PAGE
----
Lost Deliveries

Raytheon's Web-based system for materials management reduces costs and inefficiencies

Charles Babcock, Editor at Large, Cloud

February 20, 2004

2 Min Read

Raytheon Corp.'s implementation last year of a materials-management system has helped the maker of missiles and radar systems keep better track of materials after they have been delivered by suppliers.

The MTrak system has already paid for itself, says Vettor, a senior business technologist at Raytheon

Raytheon was having difficulty tracking deliveries of small but vital parts such as custom-built computer chips. The hard-to-find items weren't things that could be dangerous if they ended up in the wrong hands, says Rob Vettor, senior business technologist for Raytheon's Enterprise Application Group, but they were often costly. And on rare occasions, says Vettor, employees scrambled to find the location of machines used in manufacturing.

Raytheon's suppliers weren't to blame; most of them have fully automated supply chains and can confirm deliveries. Rather, the sheer size of Raytheon--with plants in New England, Texas, and California, and 78,000 employees worldwide-- simply made it difficult to locate incoming deliveries and track them through the production cycle. Information on materials and where they existed was recorded in mainframe systems, but not all employees from the variously involved business units could access those systems.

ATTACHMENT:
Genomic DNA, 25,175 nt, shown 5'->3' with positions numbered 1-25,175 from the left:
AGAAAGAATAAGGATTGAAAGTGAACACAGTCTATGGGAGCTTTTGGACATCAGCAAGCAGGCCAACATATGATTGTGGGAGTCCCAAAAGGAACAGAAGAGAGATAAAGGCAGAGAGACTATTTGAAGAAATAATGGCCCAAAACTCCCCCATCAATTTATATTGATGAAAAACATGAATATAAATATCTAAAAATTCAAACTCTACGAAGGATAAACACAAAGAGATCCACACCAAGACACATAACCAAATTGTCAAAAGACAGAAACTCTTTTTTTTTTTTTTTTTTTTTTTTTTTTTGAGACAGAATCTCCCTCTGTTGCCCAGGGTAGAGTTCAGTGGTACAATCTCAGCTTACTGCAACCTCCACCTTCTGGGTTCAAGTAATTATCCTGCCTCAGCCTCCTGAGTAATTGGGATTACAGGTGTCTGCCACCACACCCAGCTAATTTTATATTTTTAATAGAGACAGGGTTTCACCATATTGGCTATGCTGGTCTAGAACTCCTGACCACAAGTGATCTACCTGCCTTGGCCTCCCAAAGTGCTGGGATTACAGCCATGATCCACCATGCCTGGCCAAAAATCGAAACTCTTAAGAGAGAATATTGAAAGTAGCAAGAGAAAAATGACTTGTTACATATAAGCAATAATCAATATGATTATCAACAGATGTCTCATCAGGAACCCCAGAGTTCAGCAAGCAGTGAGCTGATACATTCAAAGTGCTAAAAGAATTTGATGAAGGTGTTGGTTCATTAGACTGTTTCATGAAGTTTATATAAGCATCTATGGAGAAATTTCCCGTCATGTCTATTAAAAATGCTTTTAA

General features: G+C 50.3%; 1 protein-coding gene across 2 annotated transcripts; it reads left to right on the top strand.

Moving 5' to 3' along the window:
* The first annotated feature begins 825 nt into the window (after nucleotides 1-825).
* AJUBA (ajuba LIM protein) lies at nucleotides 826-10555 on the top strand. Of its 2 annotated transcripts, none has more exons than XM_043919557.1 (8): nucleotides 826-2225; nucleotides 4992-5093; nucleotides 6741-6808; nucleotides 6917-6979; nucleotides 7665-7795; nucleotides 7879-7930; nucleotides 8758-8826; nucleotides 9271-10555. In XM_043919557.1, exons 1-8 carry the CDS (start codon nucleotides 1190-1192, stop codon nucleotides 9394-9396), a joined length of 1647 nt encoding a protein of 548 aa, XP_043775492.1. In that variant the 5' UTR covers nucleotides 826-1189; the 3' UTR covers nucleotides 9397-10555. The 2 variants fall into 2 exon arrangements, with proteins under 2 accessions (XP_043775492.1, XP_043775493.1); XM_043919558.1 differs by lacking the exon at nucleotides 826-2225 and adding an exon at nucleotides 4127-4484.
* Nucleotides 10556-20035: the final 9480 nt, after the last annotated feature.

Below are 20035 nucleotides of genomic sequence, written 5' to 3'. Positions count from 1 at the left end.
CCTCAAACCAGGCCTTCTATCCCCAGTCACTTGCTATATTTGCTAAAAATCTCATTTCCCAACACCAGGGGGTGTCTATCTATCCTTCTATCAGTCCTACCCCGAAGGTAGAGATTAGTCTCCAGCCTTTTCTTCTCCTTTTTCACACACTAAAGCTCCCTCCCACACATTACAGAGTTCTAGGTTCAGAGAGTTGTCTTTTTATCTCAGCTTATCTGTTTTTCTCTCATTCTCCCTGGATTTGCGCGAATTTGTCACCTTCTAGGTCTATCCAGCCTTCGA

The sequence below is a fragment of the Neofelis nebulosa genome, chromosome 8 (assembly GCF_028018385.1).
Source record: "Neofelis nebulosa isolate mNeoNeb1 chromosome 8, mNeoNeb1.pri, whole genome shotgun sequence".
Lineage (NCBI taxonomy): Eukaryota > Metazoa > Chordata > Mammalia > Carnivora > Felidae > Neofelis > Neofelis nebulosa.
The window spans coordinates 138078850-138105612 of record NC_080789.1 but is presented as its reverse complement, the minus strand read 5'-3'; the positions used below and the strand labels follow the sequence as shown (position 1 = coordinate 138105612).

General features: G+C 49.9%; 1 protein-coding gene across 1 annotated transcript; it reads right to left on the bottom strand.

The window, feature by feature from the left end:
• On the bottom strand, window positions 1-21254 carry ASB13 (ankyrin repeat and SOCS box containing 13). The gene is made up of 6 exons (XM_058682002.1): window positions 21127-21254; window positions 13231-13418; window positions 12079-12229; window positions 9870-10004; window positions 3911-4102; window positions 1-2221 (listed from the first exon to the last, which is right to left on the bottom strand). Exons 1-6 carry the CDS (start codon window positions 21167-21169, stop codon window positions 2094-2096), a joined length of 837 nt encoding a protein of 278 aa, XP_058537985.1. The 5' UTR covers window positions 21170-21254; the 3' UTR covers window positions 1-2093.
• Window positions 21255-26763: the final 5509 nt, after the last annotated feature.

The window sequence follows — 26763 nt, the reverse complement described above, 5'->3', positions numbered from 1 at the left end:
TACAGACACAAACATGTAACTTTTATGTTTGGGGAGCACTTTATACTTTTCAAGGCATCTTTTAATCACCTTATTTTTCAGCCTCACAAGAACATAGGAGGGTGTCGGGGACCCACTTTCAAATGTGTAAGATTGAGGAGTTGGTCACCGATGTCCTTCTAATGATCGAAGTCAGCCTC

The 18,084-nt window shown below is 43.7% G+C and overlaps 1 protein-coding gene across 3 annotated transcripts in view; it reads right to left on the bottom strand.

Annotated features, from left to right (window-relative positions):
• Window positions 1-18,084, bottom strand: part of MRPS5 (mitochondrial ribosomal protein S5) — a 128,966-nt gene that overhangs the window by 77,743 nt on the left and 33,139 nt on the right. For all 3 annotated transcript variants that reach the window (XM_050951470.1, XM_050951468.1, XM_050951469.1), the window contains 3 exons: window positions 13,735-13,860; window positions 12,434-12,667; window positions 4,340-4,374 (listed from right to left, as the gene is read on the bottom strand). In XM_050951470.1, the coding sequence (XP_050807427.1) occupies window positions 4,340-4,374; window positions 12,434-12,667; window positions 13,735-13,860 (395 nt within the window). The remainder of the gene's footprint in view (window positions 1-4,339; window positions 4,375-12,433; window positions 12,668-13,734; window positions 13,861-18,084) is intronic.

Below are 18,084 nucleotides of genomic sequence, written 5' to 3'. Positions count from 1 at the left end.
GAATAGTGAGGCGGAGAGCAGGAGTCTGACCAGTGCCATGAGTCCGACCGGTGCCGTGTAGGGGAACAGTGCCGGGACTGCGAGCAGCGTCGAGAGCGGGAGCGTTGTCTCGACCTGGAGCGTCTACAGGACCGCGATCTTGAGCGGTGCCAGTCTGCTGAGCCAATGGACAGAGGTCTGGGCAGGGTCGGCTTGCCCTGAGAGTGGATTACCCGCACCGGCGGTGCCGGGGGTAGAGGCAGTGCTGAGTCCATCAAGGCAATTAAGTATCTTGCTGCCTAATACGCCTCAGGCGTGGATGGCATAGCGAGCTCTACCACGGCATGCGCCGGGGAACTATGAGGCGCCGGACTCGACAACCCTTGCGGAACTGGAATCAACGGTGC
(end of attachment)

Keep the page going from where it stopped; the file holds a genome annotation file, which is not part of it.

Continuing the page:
"We've had people running through buildings, looking through boxes," Vettor says. In some cases, if an item couldn't be found, Raytheon employees would reorder the item so they could meet production schedules.

So Raytheon built MTrak, a Web-based system that includes Microsoft .Net technologies such as the C# language and the BizTalk 2004 XML server. MTrak captures bar-code scans and other information on incoming deliveries, then combines that information with data extracted from mainframe systems, such as purchase-order, inventory, or manufacture-scheduling data. This lets authorized employees track the status and movements of parts, wherever they go in the company, from a Web browser.

MTrak can present information from multiple sources because it includes an integration server called Verastream from WRQ Inc., which ties the .Net applications to mainframe resources. Information needed on one particular part might be spread across 70 mainframe screens that are part of a dozen mainframe systems.

The savings realized from MTrak have already paid for the cost of the system, Vettor says. He didn't disclose the total costs for MTrak's development; the Verastream server starts at $65,000.

About the Author(s)

Charles Babcock

Editor at Large, Cloud

Charles Babcock is an editor-at-large for InformationWeek and author of Management Strategies for the Cloud Revolution, a McGraw-Hill book. He is the former editor-in-chief of Digital News, former software editor of Computerworld and former technology editor of Interactive Week. He is a graduate of Syracuse University where he obtained a bachelor's degree in journalism. He joined the publication in 2003.

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